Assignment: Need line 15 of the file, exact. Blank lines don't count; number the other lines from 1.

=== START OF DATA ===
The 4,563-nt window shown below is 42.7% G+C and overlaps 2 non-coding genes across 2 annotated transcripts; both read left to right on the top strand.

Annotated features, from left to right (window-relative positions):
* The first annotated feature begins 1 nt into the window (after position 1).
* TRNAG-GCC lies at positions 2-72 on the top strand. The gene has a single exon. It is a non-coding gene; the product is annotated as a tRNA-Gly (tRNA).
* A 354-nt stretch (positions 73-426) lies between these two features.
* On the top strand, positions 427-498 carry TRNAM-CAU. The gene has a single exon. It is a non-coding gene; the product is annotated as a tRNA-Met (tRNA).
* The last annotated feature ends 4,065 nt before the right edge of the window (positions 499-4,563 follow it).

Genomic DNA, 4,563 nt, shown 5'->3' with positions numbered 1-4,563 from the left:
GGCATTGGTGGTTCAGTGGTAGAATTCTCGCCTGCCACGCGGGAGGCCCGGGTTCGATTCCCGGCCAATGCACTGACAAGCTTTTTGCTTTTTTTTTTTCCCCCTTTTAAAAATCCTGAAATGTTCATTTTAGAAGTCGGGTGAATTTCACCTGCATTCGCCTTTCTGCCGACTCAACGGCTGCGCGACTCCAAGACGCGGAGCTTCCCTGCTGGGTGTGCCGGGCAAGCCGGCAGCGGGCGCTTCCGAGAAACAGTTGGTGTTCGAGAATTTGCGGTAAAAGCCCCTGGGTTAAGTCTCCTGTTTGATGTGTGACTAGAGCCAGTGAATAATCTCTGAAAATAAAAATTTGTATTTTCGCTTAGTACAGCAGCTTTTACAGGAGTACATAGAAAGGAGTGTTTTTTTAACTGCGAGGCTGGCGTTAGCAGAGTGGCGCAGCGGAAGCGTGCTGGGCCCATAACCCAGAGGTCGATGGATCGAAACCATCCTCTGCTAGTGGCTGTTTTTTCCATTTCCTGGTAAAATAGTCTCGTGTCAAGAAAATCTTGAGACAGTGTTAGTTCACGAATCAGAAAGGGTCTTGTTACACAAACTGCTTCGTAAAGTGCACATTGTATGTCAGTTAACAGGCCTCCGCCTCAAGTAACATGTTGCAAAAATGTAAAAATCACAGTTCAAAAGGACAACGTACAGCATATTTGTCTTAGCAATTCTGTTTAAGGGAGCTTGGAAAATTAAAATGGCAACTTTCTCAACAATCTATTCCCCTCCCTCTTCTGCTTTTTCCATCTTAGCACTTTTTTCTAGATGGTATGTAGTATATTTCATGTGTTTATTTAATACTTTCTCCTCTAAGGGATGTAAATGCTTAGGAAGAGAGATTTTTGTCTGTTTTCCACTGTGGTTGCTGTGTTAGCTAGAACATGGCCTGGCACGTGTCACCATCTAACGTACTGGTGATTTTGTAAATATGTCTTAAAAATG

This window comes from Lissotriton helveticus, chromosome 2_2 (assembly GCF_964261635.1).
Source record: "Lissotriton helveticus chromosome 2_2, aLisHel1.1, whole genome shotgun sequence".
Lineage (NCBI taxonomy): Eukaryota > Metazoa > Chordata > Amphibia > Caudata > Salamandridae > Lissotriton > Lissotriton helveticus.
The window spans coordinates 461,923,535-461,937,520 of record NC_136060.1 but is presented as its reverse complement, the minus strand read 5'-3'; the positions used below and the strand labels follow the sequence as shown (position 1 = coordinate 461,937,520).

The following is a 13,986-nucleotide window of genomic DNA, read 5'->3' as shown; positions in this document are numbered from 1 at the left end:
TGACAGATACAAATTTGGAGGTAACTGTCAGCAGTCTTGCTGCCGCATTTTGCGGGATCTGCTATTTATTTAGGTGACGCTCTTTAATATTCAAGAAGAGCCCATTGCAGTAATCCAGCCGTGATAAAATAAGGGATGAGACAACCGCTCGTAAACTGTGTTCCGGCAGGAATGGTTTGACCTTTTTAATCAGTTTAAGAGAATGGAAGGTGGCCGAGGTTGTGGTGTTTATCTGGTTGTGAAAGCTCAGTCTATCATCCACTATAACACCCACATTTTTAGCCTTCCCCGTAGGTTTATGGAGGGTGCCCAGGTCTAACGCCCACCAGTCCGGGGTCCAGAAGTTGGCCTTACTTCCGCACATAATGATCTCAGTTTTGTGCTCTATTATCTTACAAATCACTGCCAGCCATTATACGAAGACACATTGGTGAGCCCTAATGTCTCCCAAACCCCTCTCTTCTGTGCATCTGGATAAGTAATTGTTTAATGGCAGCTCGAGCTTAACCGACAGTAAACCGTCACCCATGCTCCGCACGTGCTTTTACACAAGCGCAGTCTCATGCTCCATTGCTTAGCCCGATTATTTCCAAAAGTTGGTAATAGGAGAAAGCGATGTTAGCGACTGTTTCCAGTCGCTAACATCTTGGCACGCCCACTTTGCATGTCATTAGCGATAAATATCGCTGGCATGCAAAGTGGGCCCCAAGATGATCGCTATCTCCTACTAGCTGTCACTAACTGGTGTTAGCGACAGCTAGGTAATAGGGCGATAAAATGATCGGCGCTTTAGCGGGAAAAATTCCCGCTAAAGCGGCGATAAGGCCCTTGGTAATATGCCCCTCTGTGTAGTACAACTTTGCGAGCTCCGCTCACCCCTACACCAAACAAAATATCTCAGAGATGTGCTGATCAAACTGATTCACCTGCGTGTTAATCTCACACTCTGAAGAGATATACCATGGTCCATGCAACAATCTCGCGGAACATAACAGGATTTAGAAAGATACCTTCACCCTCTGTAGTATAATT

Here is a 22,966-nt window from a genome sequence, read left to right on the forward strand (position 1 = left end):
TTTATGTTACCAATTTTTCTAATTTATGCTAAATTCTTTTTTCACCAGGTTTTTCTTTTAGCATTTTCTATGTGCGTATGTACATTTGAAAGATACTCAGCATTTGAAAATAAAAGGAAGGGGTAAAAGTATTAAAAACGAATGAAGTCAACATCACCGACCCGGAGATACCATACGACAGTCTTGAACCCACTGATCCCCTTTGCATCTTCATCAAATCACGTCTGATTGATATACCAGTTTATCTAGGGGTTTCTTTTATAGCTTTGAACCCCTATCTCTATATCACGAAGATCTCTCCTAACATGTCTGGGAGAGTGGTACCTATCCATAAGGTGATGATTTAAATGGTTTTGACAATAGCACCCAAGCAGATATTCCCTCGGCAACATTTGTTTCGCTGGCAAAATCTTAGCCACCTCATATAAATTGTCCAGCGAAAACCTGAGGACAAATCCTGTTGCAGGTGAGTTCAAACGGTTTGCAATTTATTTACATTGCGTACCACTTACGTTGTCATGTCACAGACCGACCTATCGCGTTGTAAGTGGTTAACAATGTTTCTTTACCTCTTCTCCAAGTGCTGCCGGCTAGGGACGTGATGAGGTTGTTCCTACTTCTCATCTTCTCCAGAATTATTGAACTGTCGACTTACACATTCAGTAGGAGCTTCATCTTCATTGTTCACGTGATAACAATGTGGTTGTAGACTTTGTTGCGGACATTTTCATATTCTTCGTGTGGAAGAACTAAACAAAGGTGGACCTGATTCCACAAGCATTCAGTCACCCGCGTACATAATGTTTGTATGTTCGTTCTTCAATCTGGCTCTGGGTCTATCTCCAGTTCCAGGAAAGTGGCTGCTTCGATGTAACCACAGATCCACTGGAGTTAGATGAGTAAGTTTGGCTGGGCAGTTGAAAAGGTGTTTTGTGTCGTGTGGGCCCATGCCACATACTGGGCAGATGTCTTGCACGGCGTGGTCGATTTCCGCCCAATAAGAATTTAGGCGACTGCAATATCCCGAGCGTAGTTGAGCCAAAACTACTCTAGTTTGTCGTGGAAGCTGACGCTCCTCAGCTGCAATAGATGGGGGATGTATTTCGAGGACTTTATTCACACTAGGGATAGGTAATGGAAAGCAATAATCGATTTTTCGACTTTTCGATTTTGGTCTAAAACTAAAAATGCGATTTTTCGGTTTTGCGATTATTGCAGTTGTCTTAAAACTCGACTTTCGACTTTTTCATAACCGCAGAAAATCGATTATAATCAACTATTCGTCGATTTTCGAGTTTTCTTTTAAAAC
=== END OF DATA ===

TGACAGATACAAATTTGGAGGTAACTGTCAGCAGTCTTGCTGCCGCATTTTGCGGGATCTGCTATTTATTTAGGTGACGCTCTTTAATATTCAAGAAGAGCCCATTGCAGTAATCCAGCCGTGATAAAATAAGGGATGAGACAACCGCTCGTAAACTGTGTTCCGGCAGGAATGGTTTGACCTTTTTAATCAGTTTAAGAGAATGGAAGGTGGCCGAGGTTGTGGTGTTTATCTGGTTGTGAAAGCTCAGTCTATCATCCACTATAACACCCACATTTTTAGCCTTCCCCGTAGGTTTATGGAGGGTGCCCAGGTCTAACGCCCACCAGTCCGGGGTCCAGAAGTTGGCCTTACTTCCGCACATAATGATCTCAGTTTTGTGCTCTATTATCTTACAAATCACTGCCAGCCATTATACGAAGACACATTGGTGAGCCCTAATGTCTCCCAAACCCCTCTCTTCTGTGCATCTGGATAAGTAATTGTTTAATGGCAGCTCGAGCTTAACCGACAGTAAACCGTCACCCATGCTCCGCACGTGCTTTTACACAAGCGCAGTCTCATGCTCCATTGCTTAGCCCGATTATTTCCAAAAGTTGGTAATAGGAGAAAGCGATGTTAGCGACTGTTTCCAGTCGCTAACATCTTGGCACGCCCACTTTGCATGTCATTAGCGATAAATATCGCTGGCATGCAAAGTGGGCCCCAAGATGATCGCTATCTCCTACTAGCTGTCACTAACTGGTGTTAGCGACAGCTAGGTAATAGGGCGATAAAATGATCGGCGCTTTAGCGGGAAAAATTCCCGCTAAAGCGGCGATAAGGCCCTTGGTAATATGCCCCTCTGTGTAGTACAACTTTGCGAGCTCCGCTCACCCCTACACCAAACAAAATATCTCAGAGATGTGCTGATCAAACTGATTCACCTGCGTGTTAATCTCACACTCTGAAGAGATATACCATGGTCCATGCAACAATCTCGCGGAACATAACAGGATTTAGAAAGATACCTTCACCCTCTGTAGTATAATT